Presentations should be fifteen to twenty minutes in length. We are receptive to different and innovative formats including but not limited to panels and workshops. You may propose individual or group panel presentations, but please specify the structure of your proposal. Submit ~300-word proposals including your name(s), title, organizational affiliation, field of study or activism, and A/V needs to by January 15th.

We welcome presentations from a variety of academic and non-academic fields, including but not limited to:

Activism and advocacy
Animal liberation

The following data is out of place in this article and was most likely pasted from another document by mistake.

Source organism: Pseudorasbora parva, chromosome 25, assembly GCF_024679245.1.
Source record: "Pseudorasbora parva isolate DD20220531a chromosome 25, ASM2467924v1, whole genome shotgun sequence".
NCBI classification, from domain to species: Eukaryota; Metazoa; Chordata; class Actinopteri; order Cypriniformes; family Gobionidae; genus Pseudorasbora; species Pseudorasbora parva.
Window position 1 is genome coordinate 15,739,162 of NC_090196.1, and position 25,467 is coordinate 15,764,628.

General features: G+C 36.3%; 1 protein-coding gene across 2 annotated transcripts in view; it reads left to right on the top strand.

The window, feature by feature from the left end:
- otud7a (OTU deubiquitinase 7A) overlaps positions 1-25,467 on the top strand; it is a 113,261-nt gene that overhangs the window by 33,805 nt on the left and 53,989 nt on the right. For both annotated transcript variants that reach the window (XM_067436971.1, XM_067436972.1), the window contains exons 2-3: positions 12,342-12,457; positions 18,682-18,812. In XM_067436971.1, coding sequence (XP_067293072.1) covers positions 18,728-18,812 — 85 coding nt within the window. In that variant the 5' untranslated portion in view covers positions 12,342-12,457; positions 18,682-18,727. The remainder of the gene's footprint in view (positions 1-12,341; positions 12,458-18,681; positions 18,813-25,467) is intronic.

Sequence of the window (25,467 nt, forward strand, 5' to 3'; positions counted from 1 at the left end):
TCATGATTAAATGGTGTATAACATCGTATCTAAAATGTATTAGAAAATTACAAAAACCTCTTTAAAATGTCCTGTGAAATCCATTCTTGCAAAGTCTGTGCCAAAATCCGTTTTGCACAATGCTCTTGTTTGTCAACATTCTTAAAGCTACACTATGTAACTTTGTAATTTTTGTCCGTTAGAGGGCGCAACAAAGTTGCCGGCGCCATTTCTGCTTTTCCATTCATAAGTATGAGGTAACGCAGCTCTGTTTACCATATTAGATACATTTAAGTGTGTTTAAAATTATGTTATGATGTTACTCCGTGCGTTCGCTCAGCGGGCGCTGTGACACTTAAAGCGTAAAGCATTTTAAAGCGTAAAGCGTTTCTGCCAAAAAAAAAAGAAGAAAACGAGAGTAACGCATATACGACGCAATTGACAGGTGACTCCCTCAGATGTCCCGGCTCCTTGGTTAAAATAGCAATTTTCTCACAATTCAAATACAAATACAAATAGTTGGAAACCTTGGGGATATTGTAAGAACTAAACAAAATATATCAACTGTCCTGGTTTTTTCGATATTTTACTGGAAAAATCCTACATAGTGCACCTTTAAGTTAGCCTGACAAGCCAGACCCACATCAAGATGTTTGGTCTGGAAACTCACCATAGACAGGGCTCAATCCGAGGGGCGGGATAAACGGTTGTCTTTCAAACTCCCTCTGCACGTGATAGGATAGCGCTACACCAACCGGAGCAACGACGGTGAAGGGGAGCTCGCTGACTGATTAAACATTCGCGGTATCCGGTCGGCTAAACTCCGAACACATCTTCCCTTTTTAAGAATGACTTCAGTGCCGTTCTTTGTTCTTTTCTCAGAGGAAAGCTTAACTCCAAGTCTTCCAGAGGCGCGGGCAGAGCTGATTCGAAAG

Biopolitical thought
Bioscience and biotechnology
Critical legal studies
Cultural studies
Disability studies
Ethics (applied / philosophical)
Feminist theory
Critical Race theory
Film studies
Political economy
Postcolonial studies
Queer theory
For any questions concerning submission relevance, conference details, or in general feel free to e-mail us at We are also interested in soliciting people who are interested in tabling during the conference. If interested please contact us. More information concerning tabling will be forthcoming.

Please spread and share this information with anyone who may be interested in submitting to attending. Authors who have worked on edited collections are encouraged to submit panel proposals on the books with contributing authors presenting. For those unable able to make the trip the possibility of using skype to present is a possibility.

Thursday, January 9, 2014

Guest Post: Was Communard Louise Michel a vegetarian?